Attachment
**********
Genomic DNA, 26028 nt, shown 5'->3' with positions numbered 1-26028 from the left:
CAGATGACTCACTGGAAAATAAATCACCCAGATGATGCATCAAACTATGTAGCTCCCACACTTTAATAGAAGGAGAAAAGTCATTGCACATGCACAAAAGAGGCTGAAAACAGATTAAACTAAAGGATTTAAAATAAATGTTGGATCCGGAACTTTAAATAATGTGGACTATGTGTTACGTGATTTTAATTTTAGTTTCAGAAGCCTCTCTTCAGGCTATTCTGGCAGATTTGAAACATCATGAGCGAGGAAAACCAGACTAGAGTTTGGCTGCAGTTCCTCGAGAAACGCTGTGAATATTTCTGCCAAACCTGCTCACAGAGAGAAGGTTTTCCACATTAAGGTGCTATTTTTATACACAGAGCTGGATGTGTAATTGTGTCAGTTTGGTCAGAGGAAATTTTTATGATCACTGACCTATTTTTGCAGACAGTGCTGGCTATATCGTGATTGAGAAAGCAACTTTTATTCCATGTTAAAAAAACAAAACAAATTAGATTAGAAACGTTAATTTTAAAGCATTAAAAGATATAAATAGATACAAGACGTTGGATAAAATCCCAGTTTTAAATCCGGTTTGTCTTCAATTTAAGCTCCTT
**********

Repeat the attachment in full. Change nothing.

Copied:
Genomic DNA, 26028 nt, shown 5'->3' with positions numbered 1-26028 from the left:
CAGATGACTCACTGGAAAATAAATCACCCAGATGATGCATCAAACTATGTAGCTCCCACACTTTAATAGAAGGAGAAAAGTCATTGCACATGCACAAAAGAGGCTGAAAACAGATTAAACTAAAGGATTTAAAATAAATGTTGGATCCGGAACTTTAAATAATGTGGACTATGTGTTACGTGATTTTAATTTTAGTTTCAGAAGCCTCTCTTCAGGCTATTCTGGCAGATTTGAAACATCATGAGCGAGGAAAACCAGACTAGAGTTTGGCTGCAGTTCCTCGAGAAACGCTGTGAATATTTCTGCCAAACCTGCTCACAGAGAGAAGGTTTTCCACATTAAGGTGCTATTTTTATACACAGAGCTGGATGTGTAATTGTGTCAGTTTGGTCAGAGGAAATTTTTATGATCACTGACCTATTTTTGCAGACAGTGCTGGCTATATCGTGATTGAGAAAGCAACTTTTATTCCATGTTAAAAAAACAAAACAAATTAGATTAGAAACGTTAATTTTAAAGCATTAAAAGATATAAATAGATACAAGACGTTGGATAAAATCCCAGTTTTAAATCCGGTTTGTCTTCAATTTAAGCTCCTT